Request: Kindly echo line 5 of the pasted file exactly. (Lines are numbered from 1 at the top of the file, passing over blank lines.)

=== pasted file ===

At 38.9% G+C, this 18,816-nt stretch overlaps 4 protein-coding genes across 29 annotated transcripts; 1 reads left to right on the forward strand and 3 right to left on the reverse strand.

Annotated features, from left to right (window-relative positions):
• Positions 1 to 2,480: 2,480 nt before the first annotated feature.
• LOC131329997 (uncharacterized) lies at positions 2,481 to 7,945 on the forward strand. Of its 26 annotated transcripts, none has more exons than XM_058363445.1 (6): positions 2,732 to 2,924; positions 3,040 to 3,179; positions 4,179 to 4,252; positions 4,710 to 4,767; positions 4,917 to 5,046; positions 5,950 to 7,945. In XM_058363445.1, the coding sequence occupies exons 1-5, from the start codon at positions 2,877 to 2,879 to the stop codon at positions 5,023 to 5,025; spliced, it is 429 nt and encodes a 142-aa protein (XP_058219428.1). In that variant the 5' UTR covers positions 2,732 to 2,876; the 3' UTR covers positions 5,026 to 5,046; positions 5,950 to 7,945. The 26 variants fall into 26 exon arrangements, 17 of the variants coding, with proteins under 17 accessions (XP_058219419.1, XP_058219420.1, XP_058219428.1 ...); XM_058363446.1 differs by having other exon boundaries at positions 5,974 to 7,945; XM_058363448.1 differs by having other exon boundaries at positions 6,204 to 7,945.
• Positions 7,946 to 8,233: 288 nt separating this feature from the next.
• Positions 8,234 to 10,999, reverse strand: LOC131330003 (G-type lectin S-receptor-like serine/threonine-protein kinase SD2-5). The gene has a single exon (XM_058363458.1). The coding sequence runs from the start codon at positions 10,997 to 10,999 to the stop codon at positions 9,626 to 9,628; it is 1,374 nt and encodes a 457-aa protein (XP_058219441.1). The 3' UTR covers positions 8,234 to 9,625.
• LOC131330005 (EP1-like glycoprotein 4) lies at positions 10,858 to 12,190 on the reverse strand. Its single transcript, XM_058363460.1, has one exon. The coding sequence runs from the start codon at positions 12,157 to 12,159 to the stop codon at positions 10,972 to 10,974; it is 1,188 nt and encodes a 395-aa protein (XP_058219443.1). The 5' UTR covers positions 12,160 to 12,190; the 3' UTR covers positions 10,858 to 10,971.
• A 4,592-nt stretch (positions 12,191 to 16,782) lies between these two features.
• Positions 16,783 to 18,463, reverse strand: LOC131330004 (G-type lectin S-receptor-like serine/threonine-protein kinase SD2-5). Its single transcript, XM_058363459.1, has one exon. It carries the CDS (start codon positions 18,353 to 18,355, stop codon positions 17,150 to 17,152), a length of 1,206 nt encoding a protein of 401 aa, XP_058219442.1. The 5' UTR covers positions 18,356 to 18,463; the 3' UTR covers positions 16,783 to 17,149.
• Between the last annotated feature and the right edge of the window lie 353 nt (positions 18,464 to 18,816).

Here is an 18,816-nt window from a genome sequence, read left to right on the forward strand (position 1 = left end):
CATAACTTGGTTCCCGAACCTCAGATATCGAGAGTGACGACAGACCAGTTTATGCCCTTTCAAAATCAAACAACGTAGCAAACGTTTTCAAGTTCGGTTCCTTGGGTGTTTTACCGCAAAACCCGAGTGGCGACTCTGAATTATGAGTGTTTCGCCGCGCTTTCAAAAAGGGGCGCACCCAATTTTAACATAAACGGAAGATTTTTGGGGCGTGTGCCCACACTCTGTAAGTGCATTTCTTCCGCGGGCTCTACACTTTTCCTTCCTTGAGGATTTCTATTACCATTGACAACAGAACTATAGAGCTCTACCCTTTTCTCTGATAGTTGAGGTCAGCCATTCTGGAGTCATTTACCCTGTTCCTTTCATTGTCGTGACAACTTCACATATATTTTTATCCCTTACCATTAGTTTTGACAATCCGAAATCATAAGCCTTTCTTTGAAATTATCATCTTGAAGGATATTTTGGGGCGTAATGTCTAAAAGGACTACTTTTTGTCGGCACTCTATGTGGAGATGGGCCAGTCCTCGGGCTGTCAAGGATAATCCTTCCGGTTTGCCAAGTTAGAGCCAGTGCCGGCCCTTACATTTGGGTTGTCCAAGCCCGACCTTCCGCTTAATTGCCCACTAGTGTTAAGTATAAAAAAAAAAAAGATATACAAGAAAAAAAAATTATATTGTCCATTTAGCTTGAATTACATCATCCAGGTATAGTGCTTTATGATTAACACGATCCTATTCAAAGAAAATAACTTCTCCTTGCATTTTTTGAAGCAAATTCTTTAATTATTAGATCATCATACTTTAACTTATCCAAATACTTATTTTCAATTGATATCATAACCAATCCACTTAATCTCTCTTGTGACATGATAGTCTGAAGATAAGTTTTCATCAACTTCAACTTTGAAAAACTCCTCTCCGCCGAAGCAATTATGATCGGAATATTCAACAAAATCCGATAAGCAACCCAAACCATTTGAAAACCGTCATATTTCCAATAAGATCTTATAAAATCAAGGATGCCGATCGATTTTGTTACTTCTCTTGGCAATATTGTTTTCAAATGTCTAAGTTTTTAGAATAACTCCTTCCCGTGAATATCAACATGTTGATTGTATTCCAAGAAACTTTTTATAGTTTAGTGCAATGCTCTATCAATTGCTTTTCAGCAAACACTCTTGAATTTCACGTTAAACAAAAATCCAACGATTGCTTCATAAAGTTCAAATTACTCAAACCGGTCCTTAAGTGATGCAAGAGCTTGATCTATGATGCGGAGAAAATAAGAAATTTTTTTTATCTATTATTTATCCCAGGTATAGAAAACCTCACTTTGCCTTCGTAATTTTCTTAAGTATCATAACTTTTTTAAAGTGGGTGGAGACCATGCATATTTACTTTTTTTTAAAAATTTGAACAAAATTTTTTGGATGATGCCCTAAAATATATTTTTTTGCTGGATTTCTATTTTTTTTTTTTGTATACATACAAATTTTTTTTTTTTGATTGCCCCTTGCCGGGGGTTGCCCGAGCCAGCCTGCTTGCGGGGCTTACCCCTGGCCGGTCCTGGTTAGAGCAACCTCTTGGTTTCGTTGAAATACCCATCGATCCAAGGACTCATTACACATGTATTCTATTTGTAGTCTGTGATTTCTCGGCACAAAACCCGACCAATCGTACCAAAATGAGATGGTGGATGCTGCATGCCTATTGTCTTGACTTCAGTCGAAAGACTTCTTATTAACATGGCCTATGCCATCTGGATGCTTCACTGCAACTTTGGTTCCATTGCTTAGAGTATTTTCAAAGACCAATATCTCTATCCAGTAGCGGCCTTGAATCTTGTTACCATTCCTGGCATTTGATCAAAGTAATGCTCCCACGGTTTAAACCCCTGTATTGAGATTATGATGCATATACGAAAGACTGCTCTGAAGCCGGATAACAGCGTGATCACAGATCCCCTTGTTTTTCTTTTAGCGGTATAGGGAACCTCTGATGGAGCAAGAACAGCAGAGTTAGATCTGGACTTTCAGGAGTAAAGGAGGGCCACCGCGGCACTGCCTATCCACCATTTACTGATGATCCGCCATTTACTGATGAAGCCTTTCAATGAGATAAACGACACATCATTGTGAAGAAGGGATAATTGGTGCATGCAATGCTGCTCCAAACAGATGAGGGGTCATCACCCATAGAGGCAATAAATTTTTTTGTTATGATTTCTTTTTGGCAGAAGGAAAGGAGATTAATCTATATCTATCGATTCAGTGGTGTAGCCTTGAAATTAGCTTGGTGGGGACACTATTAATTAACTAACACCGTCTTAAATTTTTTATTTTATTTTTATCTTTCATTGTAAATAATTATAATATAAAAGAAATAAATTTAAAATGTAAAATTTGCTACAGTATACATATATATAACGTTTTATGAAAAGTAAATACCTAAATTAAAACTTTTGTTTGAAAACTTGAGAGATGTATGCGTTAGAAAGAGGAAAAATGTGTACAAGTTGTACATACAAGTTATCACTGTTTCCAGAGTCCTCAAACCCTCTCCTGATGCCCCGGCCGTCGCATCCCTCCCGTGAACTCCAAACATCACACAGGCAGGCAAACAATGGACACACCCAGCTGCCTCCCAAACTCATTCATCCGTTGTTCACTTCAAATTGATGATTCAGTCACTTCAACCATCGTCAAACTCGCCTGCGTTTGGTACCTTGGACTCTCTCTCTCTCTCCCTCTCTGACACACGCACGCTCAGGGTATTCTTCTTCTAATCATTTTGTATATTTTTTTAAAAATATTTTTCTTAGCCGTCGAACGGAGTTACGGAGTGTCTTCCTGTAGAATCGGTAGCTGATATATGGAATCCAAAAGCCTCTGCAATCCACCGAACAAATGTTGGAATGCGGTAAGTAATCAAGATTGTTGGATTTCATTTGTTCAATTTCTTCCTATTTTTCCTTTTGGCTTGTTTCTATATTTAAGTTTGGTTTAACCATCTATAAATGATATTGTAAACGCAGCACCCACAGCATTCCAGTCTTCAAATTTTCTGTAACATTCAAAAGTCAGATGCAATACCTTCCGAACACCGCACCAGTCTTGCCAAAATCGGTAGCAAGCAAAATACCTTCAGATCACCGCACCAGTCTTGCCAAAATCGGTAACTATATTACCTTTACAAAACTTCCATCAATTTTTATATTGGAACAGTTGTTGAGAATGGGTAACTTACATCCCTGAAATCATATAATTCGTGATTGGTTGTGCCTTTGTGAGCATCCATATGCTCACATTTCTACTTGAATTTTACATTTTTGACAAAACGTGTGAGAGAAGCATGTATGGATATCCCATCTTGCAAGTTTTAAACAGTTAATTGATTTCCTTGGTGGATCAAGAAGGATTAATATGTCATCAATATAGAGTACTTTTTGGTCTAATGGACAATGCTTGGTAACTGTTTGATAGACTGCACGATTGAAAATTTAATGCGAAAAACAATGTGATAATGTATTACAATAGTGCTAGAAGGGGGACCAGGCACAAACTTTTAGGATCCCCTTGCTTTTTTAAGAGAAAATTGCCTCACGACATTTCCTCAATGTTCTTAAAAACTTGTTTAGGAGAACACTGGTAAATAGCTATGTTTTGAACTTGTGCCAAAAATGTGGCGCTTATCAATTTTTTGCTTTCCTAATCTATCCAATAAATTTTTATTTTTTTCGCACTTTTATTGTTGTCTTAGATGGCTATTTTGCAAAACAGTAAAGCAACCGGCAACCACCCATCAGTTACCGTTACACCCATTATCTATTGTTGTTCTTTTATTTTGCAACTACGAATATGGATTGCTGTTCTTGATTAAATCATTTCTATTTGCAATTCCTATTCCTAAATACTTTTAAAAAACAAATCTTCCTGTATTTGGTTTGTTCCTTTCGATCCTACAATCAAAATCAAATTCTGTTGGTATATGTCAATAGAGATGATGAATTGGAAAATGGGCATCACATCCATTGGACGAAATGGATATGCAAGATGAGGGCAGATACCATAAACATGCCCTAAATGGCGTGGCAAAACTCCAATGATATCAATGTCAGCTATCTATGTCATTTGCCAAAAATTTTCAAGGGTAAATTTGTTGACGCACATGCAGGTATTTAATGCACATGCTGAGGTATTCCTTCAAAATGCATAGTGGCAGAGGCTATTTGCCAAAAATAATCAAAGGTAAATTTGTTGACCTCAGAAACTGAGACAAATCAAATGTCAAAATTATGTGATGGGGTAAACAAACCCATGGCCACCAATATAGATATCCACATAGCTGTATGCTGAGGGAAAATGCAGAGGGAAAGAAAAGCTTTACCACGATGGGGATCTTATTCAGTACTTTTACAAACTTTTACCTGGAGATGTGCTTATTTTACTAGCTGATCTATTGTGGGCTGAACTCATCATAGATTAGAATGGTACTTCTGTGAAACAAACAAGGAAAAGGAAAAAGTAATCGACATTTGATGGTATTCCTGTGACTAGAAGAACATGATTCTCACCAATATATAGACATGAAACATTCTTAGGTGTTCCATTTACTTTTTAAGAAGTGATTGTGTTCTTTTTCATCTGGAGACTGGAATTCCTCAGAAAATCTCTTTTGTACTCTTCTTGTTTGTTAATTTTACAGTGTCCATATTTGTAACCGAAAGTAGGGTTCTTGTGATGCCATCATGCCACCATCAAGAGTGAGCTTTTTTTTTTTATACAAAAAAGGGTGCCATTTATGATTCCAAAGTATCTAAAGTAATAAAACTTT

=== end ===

• Positions 7,946 to 8,233: 288 nt separating this feature from the next.